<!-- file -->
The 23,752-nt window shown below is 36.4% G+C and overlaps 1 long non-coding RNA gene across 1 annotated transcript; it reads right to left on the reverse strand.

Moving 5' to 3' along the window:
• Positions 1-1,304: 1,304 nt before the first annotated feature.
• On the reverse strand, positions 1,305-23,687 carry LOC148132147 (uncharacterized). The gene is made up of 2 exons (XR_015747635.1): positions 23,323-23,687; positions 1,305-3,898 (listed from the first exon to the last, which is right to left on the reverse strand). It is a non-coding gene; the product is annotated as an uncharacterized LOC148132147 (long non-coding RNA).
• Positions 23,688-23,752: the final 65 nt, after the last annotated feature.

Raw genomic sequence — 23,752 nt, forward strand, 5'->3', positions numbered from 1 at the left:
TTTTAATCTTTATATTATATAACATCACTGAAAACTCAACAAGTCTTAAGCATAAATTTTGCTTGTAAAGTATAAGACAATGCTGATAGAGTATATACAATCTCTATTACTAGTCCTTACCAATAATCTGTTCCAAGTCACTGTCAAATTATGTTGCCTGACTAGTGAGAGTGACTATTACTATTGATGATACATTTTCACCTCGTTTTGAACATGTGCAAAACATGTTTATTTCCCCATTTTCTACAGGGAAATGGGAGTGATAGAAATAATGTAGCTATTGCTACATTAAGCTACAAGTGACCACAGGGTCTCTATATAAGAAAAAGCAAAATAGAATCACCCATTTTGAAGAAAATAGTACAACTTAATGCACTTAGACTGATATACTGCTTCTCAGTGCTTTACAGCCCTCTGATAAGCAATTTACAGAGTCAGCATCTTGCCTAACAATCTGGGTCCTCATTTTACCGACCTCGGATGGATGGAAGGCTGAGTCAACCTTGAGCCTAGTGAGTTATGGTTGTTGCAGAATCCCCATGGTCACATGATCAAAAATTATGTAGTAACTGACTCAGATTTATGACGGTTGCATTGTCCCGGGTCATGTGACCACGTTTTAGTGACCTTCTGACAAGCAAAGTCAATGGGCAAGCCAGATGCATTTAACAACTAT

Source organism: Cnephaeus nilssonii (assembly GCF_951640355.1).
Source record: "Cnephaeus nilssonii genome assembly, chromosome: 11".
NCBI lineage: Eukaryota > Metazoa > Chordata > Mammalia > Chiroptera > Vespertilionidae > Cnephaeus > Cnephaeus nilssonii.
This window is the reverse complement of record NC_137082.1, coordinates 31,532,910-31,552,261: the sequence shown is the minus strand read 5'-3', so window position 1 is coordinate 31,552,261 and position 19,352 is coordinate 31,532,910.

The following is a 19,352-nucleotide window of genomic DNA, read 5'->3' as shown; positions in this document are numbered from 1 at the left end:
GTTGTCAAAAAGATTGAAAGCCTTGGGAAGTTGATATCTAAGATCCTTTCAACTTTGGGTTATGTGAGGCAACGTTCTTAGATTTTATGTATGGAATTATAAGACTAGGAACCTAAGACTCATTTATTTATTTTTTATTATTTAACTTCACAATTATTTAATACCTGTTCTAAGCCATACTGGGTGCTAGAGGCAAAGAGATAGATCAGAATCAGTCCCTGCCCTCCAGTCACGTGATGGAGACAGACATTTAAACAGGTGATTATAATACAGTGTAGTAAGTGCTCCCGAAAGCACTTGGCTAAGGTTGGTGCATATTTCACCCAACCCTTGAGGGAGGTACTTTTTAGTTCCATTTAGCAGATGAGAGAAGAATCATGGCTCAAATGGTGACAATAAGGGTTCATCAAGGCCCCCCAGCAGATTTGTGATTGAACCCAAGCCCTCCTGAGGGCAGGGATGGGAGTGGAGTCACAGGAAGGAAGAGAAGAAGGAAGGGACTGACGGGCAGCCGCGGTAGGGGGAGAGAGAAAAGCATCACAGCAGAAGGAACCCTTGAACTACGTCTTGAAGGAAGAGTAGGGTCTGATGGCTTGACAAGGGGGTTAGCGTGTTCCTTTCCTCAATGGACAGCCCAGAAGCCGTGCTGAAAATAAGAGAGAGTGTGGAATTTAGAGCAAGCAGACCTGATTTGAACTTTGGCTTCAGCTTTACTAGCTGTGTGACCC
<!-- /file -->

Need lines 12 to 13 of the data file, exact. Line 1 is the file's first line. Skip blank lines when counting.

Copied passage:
The following is a 19,352-nucleotide window of genomic DNA, read 5'->3' as shown; positions in this document are numbered from 1 at the left end:
GTTGTCAAAAAGATTGAAAGCCTTGGGAAGTTGATATCTAAGATCCTTTCAACTTTGGGTTATGTGAGGCAACGTTCTTAGATTTTATGTATGGAATTATAAGACTAGGAACCTAAGACTCATTTATTTATTTTTTATTATTTAACTTCACAATTATTTAATACCTGTTCTAAGCCATACTGGGTGCTAGAGGCAAAGAGATAGATCAGAATCAGTCCCTGCCCTCCAGTCACGTGATGGAGACAGACATTTAAACAGGTGATTATAATACAGTGTAGTAAGTGCTCCCGAAAGCACTTGGCTAAGGTTGGTGCATATTTCACCCAACCCTTGAGGGAGGTACTTTTTAGTTCCATTTAGCAGATGAGAGAAGAATCATGGCTCAAATGGTGACAATAAGGGTTCATCAAGGCCCCCCAGCAGATTTGTGATTGAACCCAAGCCCTCCTGAGGGCAGGGATGGGAGTGGAGTCACAGGAAGGAAGAGAAGAAGGAAGGGACTGACGGGCAGCCGCGGTAGGGGGAGAGAGAAAAGCATCACAGCAGAAGGAACCCTTGAACTACGTCTTGAAGGAAGAGTAGGGTCTGATGGCTTGACAAGGGGGTTAGCGTGTTCCTTTCCTCAATGGACAGCCCAGAAGCCGTGCTGAAAATAAGAGAGAGTGTGGAATTTAGAGCAAGCAGACCTGATTTGAACTTTGGCTTCAGCTTTACTAGCTGTGTGACCC